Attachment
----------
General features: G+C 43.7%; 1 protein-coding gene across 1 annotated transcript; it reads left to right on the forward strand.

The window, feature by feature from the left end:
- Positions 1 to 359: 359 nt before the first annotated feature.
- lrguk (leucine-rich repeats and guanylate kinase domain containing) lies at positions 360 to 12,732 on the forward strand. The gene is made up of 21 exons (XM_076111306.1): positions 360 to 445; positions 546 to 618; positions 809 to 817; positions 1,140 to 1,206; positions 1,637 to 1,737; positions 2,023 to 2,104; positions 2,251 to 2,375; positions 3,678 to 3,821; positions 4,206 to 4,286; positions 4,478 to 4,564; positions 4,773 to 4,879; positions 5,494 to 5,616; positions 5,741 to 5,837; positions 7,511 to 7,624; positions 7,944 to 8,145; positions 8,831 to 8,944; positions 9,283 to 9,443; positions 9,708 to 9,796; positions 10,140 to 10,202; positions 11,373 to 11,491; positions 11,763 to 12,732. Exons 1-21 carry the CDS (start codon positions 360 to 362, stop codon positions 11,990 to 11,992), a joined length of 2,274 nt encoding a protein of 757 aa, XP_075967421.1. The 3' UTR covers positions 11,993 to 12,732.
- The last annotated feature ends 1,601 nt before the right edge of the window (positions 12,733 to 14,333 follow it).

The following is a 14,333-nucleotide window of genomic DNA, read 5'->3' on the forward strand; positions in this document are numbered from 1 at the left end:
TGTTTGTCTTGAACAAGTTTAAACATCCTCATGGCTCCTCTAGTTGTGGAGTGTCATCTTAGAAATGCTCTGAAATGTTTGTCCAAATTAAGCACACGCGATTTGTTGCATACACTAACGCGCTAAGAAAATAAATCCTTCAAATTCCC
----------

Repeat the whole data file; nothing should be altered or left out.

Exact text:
General features: G+C 43.7%; 1 protein-coding gene across 1 annotated transcript; it reads left to right on the forward strand.

The window, feature by feature from the left end:
- Positions 1 to 359: 359 nt before the first annotated feature.
- lrguk (leucine-rich repeats and guanylate kinase domain containing) lies at positions 360 to 12,732 on the forward strand. The gene is made up of 21 exons (XM_076111306.1): positions 360 to 445; positions 546 to 618; positions 809 to 817; positions 1,140 to 1,206; positions 1,637 to 1,737; positions 2,023 to 2,104; positions 2,251 to 2,375; positions 3,678 to 3,821; positions 4,206 to 4,286; positions 4,478 to 4,564; positions 4,773 to 4,879; positions 5,494 to 5,616; positions 5,741 to 5,837; positions 7,511 to 7,624; positions 7,944 to 8,145; positions 8,831 to 8,944; positions 9,283 to 9,443; positions 9,708 to 9,796; positions 10,140 to 10,202; positions 11,373 to 11,491; positions 11,763 to 12,732. Exons 1-21 carry the CDS (start codon positions 360 to 362, stop codon positions 11,990 to 11,992), a joined length of 2,274 nt encoding a protein of 757 aa, XP_075967421.1. The 3' UTR covers positions 11,993 to 12,732.
- The last annotated feature ends 1,601 nt before the right edge of the window (positions 12,733 to 14,333 follow it).

The following is a 14,333-nucleotide window of genomic DNA, read 5'->3' on the forward strand; positions in this document are numbered from 1 at the left end:
TGTTTGTCTTGAACAAGTTTAAACATCCTCATGGCTCCTCTAGTTGTGGAGTGTCATCTTAGAAATGCTCTGAAATGTTTGTCCAAATTAAGCACACGCGATTTGTTGCATACACTAACGCGCTAAGAAAATAAATCCTTCAAATTCCC